Complete Set of 4 nos of postage stamp on the Indian Snakes : Indian python, Bamboo pit viper, King cobra and Gliding snake :
Issued by India
Issued on Nov 12, 2003
Issued for : The Department of Posts draws attention to these beautiful, mysterious and fascinating creatures with this set on snakes in the series celebrating Nature India. Its release coincides with the publication of the 100th volume of the Journal of the Bombay Natural History Society (BNHS). Since its inception in 1886, the journal of the Bombay Natural History Society has recorded the biodiversity and its conservation in the Indian Subcontinent. The first day cover commemorates the publication of the hundredth volume of its Journal and its contribution in helping the conservation of endangered species.
Stamp : Sankha Samanta
FDC : Courtesy Bombay Natural History Society
Cancellation : Alka Sharma
Type : Stamps, Postal Used
Colour : Four Colour
Denomination : 500 Paise each
Overall size : 2.9 x 3.91 Cms.
Printing size : 2.9 x 3.91 Cms.
Perforation : 13 x 13
Paper : Imported un w/m Adhesive stamp paper
Print Quantity :
Stamps : 0.8 Million each
Miniature Sheet : 50000
Number of Stamps per sheet : 40
Printing Process : Photo offset
Printer : Madras Security Printers
- Snakes hold a fascination for people across the world, a fascination reflected in epics, myths, art, legends, folklore, religion poetry, music, dance, fiction and now, films. The ethos of India swings from snake charmers to information technology.
- Snakes are members of the Order Squamata of reptiles and 262 species are reported in India of which 56 are venomous. The venom serves them as a means to capture prey, a self defence mechanism and a digestive aid. Not all snake bites are fatal. Often the fright and shock alone kill the victim.
- The Python (Python molurus) is one of the largest and most widely distributed non-venomous snakes in India. Normally a jungle dweller, it occurs in dense as well as open forests, with rocky areas. The Python is a good climber, often hiding among branches of trees and is also an excellent swimmer. It feeds on mammals, birds and reptiles, but seems to prefer mammals. Killed in large numbers for its skin, the Python is an endangered species included in Schedule-1 of the Indian Wildlife (Protection) Act, 1972.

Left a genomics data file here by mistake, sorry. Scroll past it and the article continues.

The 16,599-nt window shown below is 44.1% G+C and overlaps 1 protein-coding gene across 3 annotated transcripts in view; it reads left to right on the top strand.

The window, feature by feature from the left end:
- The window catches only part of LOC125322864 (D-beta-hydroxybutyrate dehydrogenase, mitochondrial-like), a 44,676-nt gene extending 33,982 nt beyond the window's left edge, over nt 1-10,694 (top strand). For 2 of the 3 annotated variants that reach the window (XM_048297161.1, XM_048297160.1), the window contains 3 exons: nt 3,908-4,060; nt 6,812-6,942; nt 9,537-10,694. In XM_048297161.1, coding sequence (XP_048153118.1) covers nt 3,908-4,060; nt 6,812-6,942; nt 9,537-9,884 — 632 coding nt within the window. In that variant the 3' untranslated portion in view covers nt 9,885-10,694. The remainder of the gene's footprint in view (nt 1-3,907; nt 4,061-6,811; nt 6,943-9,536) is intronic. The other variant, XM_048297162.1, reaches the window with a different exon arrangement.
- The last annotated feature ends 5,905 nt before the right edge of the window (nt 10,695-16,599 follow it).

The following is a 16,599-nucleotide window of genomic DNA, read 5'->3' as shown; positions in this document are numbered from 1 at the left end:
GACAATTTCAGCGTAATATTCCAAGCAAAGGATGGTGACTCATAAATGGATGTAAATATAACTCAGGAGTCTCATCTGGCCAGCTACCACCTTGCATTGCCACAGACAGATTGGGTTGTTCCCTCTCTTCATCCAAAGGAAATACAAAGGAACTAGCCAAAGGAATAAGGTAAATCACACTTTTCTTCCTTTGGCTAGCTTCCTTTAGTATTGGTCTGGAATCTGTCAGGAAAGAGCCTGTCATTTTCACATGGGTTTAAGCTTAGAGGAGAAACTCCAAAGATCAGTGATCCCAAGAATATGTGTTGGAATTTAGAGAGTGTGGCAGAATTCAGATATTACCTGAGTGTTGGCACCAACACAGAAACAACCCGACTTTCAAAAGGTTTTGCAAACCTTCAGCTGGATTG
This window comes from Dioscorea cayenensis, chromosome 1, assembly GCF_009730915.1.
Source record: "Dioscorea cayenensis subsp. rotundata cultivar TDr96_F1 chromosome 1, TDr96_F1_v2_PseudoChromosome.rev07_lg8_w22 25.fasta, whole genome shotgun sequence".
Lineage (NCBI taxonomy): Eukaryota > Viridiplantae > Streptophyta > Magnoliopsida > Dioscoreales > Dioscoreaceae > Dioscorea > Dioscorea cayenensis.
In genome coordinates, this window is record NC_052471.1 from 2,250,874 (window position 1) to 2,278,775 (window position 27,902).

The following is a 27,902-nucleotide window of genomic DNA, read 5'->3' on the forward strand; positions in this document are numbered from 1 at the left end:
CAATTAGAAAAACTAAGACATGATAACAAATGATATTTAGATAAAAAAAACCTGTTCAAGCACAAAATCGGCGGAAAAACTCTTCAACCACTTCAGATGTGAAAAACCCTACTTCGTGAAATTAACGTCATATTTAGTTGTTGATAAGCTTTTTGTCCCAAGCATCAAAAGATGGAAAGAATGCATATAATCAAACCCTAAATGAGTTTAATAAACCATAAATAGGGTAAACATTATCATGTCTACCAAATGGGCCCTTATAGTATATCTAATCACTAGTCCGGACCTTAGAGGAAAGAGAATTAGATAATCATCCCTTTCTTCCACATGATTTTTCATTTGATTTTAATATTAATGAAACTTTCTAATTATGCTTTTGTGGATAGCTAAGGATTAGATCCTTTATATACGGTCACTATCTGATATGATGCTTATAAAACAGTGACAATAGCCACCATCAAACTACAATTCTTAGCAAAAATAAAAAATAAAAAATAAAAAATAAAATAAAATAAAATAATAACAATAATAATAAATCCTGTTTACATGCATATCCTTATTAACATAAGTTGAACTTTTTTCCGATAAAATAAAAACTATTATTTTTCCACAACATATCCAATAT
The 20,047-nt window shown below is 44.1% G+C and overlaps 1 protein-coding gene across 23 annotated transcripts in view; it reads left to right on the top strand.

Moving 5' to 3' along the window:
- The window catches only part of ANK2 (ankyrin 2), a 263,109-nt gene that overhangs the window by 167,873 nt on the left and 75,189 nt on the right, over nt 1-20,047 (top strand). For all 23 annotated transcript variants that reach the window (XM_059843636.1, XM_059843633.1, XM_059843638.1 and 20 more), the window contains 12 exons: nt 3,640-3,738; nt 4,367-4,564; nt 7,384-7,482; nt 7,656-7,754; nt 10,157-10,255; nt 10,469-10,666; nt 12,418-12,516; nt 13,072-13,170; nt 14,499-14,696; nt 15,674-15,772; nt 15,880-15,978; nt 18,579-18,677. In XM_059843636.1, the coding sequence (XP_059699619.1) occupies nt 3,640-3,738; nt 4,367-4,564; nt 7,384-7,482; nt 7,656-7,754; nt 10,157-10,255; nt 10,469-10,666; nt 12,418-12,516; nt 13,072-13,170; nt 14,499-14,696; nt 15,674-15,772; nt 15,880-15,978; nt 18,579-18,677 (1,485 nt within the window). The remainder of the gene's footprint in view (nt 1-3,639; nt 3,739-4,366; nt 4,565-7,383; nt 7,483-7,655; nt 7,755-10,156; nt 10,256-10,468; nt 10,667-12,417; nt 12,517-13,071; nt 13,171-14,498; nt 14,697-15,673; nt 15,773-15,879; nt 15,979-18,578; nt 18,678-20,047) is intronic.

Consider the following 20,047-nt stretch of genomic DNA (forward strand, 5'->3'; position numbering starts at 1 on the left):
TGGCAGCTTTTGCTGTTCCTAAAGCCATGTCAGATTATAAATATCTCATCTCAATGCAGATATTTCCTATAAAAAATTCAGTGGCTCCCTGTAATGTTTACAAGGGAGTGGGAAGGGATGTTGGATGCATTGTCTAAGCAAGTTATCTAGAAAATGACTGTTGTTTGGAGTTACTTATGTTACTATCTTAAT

- The bright green Bamboo Pit–Viper (Trimeresurus gramineus) is one of the tree dwelling, hill species in the Western Ghats and not seen below 450m. It is found in low vegetation, with a marked preference for bamboo in localities where it occurs. Grass green above and glossy white, yellow or greenish below, its colours provide a camouflage on trees, its prime habitat. It feeds mainly on small mammals and birds. Though its venom is not very toxic, it causes pain and swelling of the bitten part, nausea, vomiting and fever. The snake gives birth to 7-15 young ones at a time.
- The King Cobra or Hamadryad (Ophiophagus hannah) is the largest species of venomous snake in the world. Though not common in India, it is found in and around dense jungles of hills in peninsular India. It has earned for itself an unenviable reputation for an aggressiveness and courage probably unique among the Indian species. Like the Cobra, it erects its head and body to about one-third its length and spreads its hood. The staple diet of this species is snakes. The female builds a nest of leaves and sand, hooking the leaves with a loop of her body and piling them up. She lays eggs in this nest, covers them with the litter and coils on top of the leaf-covered clutch.
- The Gliding Snake (Chrysopelea Ornata) is a handsome tree dweller who frequently descends to the grass and low bushes. A graceful and agile climber, it moves from branch to branch or up a perpendicular tree trunk with consummate ease. Several instances of its ability to spring horizontally and upwards, and to glide from a height to the ground to another tree are recorded. In gliding, it launches itself straight, becomes rigid and hollows its belly, buoying its body and retarding the speed of descent. The distance covered in one gliding action is recorded as 50 m.
- Text : Courtesy Bombay Natural History Society.